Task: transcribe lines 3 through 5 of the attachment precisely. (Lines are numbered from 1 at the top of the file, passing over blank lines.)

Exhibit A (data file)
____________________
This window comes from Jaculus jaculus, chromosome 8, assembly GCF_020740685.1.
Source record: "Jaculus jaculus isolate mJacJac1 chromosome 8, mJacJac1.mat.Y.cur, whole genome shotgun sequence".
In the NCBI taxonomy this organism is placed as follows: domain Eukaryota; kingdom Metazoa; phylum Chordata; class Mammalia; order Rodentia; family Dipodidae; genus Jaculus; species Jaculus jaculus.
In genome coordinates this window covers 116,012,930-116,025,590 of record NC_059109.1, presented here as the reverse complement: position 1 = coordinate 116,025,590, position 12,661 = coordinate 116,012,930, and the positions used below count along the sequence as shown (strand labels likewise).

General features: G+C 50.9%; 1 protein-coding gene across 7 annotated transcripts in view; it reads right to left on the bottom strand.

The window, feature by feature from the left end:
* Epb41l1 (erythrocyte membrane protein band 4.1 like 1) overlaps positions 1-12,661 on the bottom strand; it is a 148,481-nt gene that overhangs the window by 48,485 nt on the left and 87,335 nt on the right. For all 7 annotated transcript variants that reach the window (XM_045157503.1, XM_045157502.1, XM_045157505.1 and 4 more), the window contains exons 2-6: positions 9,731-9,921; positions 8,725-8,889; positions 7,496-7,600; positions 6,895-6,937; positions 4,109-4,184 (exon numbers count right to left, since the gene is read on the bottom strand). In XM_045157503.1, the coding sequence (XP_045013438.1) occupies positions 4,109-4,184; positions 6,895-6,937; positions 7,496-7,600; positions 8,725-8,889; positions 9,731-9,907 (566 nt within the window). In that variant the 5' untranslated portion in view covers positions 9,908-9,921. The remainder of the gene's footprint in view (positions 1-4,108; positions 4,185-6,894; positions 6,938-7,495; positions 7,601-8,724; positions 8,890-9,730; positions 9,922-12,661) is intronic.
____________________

In the NCBI taxonomy this organism is placed as follows: domain Eukaryota; kingdom Metazoa; phylum Chordata; class Mammalia; order Rodentia; family Dipodidae; genus Jaculus; species Jaculus jaculus.
In genome coordinates this window covers 116,012,930-116,025,590 of record NC_059109.1, presented here as the reverse complement: position 1 = coordinate 116,025,590, position 12,661 = coordinate 116,012,930, and the positions used below count along the sequence as shown (strand labels likewise).

General features: G+C 50.9%; 1 protein-coding gene across 7 annotated transcripts in view; it reads right to left on the bottom strand.